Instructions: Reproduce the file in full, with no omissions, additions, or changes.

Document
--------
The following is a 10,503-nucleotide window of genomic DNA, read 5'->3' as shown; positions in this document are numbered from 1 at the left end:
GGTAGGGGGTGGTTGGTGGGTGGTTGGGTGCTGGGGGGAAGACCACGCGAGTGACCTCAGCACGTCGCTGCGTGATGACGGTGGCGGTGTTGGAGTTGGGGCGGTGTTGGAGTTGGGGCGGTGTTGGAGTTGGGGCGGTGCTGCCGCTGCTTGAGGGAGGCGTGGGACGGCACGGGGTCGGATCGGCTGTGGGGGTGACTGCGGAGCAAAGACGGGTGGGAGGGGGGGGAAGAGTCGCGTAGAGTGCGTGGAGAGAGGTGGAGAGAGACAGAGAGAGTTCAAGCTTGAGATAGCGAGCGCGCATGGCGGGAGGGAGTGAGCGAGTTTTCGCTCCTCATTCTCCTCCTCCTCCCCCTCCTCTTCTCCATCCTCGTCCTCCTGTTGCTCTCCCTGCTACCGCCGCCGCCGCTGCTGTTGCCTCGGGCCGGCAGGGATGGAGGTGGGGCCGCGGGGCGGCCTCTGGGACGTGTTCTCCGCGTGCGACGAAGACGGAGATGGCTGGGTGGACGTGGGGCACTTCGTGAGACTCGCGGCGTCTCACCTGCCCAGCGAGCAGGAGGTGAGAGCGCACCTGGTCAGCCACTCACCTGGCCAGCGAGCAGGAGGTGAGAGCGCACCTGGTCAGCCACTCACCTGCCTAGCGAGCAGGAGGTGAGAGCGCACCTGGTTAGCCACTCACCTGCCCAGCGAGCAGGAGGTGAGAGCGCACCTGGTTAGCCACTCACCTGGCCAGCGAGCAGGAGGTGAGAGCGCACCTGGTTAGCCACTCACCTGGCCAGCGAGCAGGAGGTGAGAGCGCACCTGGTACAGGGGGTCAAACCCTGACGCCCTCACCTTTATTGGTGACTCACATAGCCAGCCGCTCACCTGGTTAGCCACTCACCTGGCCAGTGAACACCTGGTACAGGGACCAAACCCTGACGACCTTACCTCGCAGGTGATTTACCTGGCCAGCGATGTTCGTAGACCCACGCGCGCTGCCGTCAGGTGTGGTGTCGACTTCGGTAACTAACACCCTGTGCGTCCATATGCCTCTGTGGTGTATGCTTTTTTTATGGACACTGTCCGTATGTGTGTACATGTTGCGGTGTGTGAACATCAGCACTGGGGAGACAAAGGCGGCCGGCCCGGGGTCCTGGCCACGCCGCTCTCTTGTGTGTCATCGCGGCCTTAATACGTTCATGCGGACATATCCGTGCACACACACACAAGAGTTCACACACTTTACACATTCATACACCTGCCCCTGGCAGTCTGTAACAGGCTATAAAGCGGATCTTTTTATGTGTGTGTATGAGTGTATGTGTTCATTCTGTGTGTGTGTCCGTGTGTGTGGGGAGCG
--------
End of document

The following is a 10,503-nucleotide window of genomic DNA, read 5'->3' as shown; positions in this document are numbered from 1 at the left end:
GGTAGGGGGTGGTTGGTGGGTGGTTGGGTGCTGGGGGGAAGACCACGCGAGTGACCTCAGCACGTCGCTGCGTGATGACGGTGGCGGTGTTGGAGTTGGGGCGGTGTTGGAGTTGGGGCGGTGTTGGAGTTGGGGCGGTGCTGCCGCTGCTTGAGGGAGGCGTGGGACGGCACGGGGTCGGATCGGCTGTGGGGGTGACTGCGGAGCAAAGACGGGTGGGAGGGGGGGGAAGAGTCGCGTAGAGTGCGTGGAGAGAGGTGGAGAGAGACAGAGAGAGTTCAAGCTTGAGATAGCGAGCGCGCATGGCGGGAGGGAGTGAGCGAGTTTTCGCTCCTCATTCTCCTCCTCCTCCCCCTCCTCTTCTCCATCCTCGTCCTCCTGTTGCTCTCCCTGCTACCGCCGCCGCCGCTGCTGTTGCCTCGGGCCGGCAGGGATGGAGGTGGGGCCGCGGGGCGGCCTCTGGGACGTGTTCTCCGCGTGCGACGAAGACGGAGATGGCTGGGTGGACGTGGGGCACTTCGTGAGACTCGCGGCGTCTCACCTGCCCAGCGAGCAGGAGGTGAGAGCGCACCTGGTCAGCCACTCACCTGGCCAGCGAGCAGGAGGTGAGAGCGCACCTGGTCAGCCACTCACCTGCCTAGCGAGCAGGAGGTGAGAGCGCACCTGGTTAGCCACTCACCTGCCCAGCGAGCAGGAGGTGAGAGCGCACCTGGTTAGCCACTCACCTGGCCAGCGAGCAGGAGGTGAGAGCGCACCTGGTTAGCCACTCACCTGGCCAGCGAGCAGGAGGTGAGAGCGCACCTGGTACAGGGGGTCAAACCCTGACGCCCTCACCTTTATTGGTGACTCACATAGCCAGCCGCTCACCTGGTTAGCCACTCACCTGGCCAGTGAACACCTGGTACAGGGACCAAACCCTGACGACCTTACCTCGCAGGTGATTTACCTGGCCAGCGATGTTCGTAGACCCACGCGCGCTGCCGTCAGGTGTGGTGTCGACTTCGGTAACTAACACCCTGTGCGTCCATATGCCTCTGTGGTGTATGCTTTTTTTATGGACACTGTCCGTATGTGTGTACATGTTGCGGTGTGTGAACATCAGCACTGGGGAGACAAAGGCGGCCGGCCCGGGGTCCTGGCCACGCCGCTCTCTTGTGTGTCATCGCGGCCTTAATACGTTCATGCGGACATATCCGTGCACACACACACAAGAGTTCACACACTTTACACATTCATACACCTGCCCCTGGCAGTCTGTAACAGGCTATAAAGCGGATCTTTTTATGTGTGTGTATGAGTGTATGTGTTCATTCTGTGTGTGTGTCCGTGTGTGTGGGGAGCG